The Hulk has always felt like a bit of an outlier. After all, the character — who Mark Ruffalo plays in the Marvel Cinematic Universe — is the only of the four major original Avengers who didn’t receive his own movie trilogy. Now Avengers: Endgame has left Ruffalo with an uncertain future in the MCU. His best bet? A role in the upcoming Disney+ show She-Hulk.
That series is currently in development, with rumors circling Alison Brie for the lead. For most viewers, the show will be their first exposure to the character. After all, Jennifer Walters aka She-Hulk has never made the jump to live action before. But that almost wasn’t the case. In fact, a She-Hulk movie nearly came together decades ago.
She-Hulk was supposed to spin off from ‘The Incredible Hulk’ TV show
The Incredible Hulk began a successful five-season run over at CBS in 1978. But even when the Bill Bixby-Lou Ferrigno show ended, the franchise continued. The actors reprised their roles in three made-for-TV movies. 1988’s The Incredible Hulk Returns and 1989’s The Trial of the Incredible Hulk introduced live-action versions of Thor and Daredevil, respectively.
And the third and final film, 1990’s The Death of the Incredible Hulk, was supposed to add She-Hulk into the mix. Considering the movie’s ending (it’s right there in the title, folks), this seems like an effort to kickstart a She-Hulk franchise. Alas, it never came to pass. And after repeated efforts to get a She-Hulk TV show off the ground, the focus turned to the big screen.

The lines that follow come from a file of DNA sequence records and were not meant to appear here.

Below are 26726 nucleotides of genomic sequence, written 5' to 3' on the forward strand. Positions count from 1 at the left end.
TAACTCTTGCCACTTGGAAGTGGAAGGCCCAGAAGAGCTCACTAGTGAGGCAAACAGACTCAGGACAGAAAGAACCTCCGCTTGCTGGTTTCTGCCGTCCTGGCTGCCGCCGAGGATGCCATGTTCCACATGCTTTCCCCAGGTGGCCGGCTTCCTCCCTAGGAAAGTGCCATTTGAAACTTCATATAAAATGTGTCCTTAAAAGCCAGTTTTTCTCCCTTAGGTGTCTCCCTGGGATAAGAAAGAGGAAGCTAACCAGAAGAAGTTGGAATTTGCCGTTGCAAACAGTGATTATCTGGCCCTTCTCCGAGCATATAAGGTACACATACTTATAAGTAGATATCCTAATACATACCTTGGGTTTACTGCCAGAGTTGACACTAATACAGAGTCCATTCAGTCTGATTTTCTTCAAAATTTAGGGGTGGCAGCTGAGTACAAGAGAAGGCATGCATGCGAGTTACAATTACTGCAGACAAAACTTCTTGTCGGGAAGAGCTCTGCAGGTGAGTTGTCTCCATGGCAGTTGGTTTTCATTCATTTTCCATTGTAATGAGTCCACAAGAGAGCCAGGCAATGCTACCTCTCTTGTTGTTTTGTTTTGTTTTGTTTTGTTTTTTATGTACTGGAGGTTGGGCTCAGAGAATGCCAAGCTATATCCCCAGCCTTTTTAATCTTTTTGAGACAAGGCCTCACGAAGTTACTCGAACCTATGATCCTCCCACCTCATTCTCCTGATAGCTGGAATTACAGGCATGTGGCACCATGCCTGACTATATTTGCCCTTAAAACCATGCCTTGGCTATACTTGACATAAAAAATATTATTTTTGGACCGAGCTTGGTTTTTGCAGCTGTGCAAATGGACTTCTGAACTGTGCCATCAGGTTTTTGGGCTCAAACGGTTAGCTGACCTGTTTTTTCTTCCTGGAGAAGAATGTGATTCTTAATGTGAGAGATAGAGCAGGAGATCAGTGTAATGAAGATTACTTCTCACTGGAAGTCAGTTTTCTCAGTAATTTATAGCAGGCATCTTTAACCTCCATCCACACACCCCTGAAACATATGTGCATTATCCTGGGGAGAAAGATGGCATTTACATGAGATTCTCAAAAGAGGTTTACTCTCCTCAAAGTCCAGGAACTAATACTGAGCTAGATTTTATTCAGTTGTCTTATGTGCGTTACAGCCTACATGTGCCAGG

Fans almost got a She-Hulk movie from the writer of ‘Maniac Cop’
In the early 1990s, Marvel heroes like Captain America and the Fantastic Four headlined low-budget film adaptations. And She-Hulk nearly joined that list. According to reports, B-movie icon Larry Cohen was attached to write and direct the She-Hulk movie. Cohen is perhaps best known as the screenwriter behind the 1988 cult classic Maniac Cop and its sequels.
She-Hulk got so far into production that Brigitte Nielsen officially signed on for the role. In the mid and late-1980s, Nielsen appeared in films such as Red Sonja, Rocky IV, and Beverly Hills Cop 2. Although she often played a villain, Nielsen’s star was arguably still at its peak when she signed on for She-Hulk. Alas, all fans can see of the film are its star’s promotional shots.
Marvel probably dodged a bullet by deciding not to make the movie
There’s little indication why She-Hulk fell apart. Perhaps financing went dry, or maybe Cohen couldn’t quite crack the script. After all, that was a particularly dark time for comic book properties. Only the Batman franchise was consistently churning out sequels in the 1980s and 1990s.
Whatever the case may be, Marvel likely lucked out. Before the advent of the MCU, the company licensed its characters’ movie rights. So it had no creative input on embarrassments like 1990’s Captain America, Roger Corman’s unreleased Fantastic Four, and Dolph Lundgren’s 1989 version of The Punisher.
Marvel has since revamped countless characters, with X-Men and the Fantastic Four next in line. So the lack of a She-Hulk movie means the forthcoming Disney+ show has one less hurdle to overcome. The Fantastic Four have had a particularly rough time, leading Marvel to tread carefully.
If rumors about the She-Hulk show are true, it could still stick to the apparent plan for The Death of the Incredible Hulk. Ruffalo’s Hulk then might not survive to the end of the series, leaving She-Hulk to carry the story forward. So fans might want to start preparing themselves for that.